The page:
In America in the 1960s and early ’70s, bands made up of session musicians were used to record a substantial proportion of the pop music releases of the day and many classic film and TV soundtracks. The names of the players responsible for countless gems from this period have only become public knowledge in the last 15 years or so. This list of the great and good includes the legendary Carol Kaye, one of the world’s most recorded bass players.
Carol Kaye was born in Everett, Washington on 24 March, 1935, although she grew up just outside Los Angeles. She took up guitar and became proficient enough to be teaching the instrument at the tender age of 14. As well as constantly gigging playing bebop, Kaye began to work as a session guitarist in the late ’50s, recording the rhythm part to Richie Valen’s La Bamba, amongst others. In 1963 the bassist booked for a session failed to show and Kaye stepped into the breach. She rapidly became first call and, with a pick in her hand and a Fender Precision on her lap, recorded hundreds of tracks with various luminaries including The Beach Boys, Simon and Garfunkel, Ray Charles, Elvis Presley, The Doors, Joe Cocker and Count Basie, amongst many others. Kaye claims to have recorded the bass parts for many of the Motown classics attributed to the late, great James Jamerson but those close to Motown have always denied this.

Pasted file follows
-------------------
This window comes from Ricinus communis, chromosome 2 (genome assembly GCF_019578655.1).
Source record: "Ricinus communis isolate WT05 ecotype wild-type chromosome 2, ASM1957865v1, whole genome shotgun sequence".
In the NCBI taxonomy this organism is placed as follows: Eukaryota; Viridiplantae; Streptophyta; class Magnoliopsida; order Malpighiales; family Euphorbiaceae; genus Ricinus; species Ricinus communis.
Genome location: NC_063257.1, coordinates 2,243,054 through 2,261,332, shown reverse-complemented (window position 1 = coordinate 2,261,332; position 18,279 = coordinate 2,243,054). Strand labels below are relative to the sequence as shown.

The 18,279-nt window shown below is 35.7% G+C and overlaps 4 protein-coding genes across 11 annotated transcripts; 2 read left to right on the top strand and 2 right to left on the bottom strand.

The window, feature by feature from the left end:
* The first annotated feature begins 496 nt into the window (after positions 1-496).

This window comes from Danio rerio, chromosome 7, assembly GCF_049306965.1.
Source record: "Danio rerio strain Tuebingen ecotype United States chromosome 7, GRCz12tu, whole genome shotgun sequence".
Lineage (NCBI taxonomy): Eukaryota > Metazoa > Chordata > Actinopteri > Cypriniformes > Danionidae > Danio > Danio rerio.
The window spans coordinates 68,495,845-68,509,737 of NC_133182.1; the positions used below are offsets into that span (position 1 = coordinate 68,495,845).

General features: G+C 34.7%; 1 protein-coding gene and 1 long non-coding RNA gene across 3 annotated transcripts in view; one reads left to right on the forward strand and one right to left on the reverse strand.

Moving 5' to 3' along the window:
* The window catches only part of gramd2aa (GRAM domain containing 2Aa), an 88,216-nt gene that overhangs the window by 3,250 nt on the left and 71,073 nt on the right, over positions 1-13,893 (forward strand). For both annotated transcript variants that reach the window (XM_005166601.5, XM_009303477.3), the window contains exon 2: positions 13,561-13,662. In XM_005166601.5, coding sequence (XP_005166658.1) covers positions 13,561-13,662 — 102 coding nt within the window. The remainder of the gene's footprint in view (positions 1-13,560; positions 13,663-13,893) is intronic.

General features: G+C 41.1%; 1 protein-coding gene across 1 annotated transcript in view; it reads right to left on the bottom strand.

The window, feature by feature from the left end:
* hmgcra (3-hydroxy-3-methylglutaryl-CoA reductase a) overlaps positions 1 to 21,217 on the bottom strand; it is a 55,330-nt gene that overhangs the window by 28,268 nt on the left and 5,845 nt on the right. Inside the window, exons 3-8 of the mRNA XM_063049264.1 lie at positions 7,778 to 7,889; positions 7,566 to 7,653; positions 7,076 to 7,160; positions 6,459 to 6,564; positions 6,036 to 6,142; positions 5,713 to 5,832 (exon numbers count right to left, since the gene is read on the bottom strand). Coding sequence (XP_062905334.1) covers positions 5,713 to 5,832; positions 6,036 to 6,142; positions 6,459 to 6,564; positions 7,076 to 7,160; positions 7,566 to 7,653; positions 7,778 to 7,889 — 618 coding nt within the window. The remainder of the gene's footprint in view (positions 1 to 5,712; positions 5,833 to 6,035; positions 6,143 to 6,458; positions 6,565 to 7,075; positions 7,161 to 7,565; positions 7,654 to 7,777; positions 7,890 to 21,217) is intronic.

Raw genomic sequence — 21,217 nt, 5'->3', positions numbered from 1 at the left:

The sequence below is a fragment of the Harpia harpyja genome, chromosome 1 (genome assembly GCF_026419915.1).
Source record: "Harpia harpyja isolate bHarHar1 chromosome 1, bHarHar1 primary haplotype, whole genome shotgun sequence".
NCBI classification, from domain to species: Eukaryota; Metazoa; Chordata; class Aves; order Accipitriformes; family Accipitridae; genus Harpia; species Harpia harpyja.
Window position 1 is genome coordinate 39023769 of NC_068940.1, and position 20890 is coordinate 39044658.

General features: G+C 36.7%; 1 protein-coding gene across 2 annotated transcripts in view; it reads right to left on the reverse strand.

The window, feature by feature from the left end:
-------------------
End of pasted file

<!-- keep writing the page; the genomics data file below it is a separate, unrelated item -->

Kaye is not only a major figure for her recorded legacy. In 1969 she wrote one of the first, if not the first electric bass-specific tutoring book, How To Play Electric Bass and is also credited with changing the way the instrument is referred to: from ‘Fender’ to ‘electric’ bass. How To Play..., along with numerous subsequent publications, helped provide a structure for aspiring bass players and fleshed it out with relevant and graded material. Because this became the template, both in material and method, for teaching and learning the instrument, Kaye’s importance here is massive.
In the mid ’70s she developed arthritis, forcing her to retire from studio and live work. She began treating the condition with Glucosamine supplements and was eventually able to resume playing, albeit with a massively reduced workload, in the late ’80s.
These days you’ll find her packing an Ibanez SRX700HS bass and Gallien-Krueger rig. She’s still one of the foremost names in bass guitar education and has produced close to 30 invaluable instructional packages.